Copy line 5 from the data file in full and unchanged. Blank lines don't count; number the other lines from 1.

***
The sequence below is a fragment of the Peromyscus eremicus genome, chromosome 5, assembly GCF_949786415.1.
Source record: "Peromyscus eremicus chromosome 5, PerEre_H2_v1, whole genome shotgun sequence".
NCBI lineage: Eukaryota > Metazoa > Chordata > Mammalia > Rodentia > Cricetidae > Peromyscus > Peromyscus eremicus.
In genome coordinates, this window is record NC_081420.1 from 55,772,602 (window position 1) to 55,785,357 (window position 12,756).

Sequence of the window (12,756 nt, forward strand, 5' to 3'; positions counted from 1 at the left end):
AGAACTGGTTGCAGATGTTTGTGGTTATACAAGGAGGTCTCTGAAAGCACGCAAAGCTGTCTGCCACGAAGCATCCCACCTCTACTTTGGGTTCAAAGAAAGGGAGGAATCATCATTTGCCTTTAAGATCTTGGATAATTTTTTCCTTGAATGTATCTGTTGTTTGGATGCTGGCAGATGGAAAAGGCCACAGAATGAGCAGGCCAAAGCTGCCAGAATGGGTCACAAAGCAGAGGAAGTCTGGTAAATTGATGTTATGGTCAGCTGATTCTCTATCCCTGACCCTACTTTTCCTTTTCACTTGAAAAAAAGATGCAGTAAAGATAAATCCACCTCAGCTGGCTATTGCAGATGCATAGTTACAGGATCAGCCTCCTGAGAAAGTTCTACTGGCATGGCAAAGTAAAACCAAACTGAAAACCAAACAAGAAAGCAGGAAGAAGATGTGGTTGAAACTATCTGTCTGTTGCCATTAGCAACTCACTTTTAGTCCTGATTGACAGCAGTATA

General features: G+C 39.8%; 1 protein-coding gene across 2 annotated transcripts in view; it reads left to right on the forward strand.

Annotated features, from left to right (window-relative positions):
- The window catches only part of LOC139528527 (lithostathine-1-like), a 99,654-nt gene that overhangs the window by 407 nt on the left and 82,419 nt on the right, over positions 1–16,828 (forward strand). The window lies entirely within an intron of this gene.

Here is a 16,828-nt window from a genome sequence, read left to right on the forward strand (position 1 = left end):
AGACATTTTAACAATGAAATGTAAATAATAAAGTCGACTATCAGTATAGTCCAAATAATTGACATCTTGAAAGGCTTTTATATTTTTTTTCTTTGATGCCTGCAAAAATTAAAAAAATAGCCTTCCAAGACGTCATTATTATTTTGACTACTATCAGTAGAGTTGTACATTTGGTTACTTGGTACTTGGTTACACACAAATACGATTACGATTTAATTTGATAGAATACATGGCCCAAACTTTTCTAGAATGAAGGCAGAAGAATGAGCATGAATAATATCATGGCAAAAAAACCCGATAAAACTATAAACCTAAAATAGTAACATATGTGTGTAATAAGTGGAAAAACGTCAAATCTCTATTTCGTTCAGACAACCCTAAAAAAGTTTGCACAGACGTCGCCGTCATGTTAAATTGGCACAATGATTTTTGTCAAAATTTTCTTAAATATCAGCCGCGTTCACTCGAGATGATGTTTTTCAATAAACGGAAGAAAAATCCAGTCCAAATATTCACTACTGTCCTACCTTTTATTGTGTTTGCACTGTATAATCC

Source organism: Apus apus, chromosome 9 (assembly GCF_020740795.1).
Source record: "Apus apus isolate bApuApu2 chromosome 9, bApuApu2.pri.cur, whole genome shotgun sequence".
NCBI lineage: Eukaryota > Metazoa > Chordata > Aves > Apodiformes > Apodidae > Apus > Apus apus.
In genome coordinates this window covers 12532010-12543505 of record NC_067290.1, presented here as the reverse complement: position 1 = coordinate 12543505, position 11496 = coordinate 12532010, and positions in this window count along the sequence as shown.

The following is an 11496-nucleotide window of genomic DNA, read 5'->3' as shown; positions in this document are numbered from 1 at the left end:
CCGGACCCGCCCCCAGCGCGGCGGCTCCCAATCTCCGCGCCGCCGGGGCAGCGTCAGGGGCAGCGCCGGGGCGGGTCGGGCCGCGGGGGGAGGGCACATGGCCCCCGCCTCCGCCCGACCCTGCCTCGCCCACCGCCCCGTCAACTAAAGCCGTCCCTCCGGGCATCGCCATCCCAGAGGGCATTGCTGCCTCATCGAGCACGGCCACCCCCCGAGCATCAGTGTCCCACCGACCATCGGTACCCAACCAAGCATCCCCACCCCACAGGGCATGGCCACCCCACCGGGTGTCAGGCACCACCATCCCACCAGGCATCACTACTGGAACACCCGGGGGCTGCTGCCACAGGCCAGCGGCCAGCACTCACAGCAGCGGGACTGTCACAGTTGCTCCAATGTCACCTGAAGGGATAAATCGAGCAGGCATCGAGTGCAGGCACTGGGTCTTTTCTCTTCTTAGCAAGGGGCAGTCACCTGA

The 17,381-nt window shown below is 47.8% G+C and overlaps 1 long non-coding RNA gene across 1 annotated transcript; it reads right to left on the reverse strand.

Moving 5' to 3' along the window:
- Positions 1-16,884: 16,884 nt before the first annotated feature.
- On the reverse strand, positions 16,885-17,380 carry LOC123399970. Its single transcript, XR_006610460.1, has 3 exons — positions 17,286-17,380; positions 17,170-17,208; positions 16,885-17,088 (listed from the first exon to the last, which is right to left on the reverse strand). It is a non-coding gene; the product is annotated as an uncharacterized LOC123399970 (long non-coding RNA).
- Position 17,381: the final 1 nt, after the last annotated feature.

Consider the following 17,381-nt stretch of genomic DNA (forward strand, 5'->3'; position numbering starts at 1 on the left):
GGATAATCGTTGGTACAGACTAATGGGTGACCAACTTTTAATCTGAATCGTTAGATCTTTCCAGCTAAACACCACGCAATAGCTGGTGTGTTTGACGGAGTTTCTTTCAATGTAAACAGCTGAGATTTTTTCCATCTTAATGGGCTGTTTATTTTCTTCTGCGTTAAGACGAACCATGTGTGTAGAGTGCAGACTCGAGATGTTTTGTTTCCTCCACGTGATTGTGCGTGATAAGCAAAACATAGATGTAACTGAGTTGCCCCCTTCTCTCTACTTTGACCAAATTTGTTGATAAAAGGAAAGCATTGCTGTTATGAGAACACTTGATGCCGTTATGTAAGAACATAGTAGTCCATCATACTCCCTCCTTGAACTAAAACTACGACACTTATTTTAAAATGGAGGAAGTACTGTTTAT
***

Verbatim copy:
Sequence of the window (12,756 nt, forward strand, 5' to 3'; positions counted from 1 at the left end):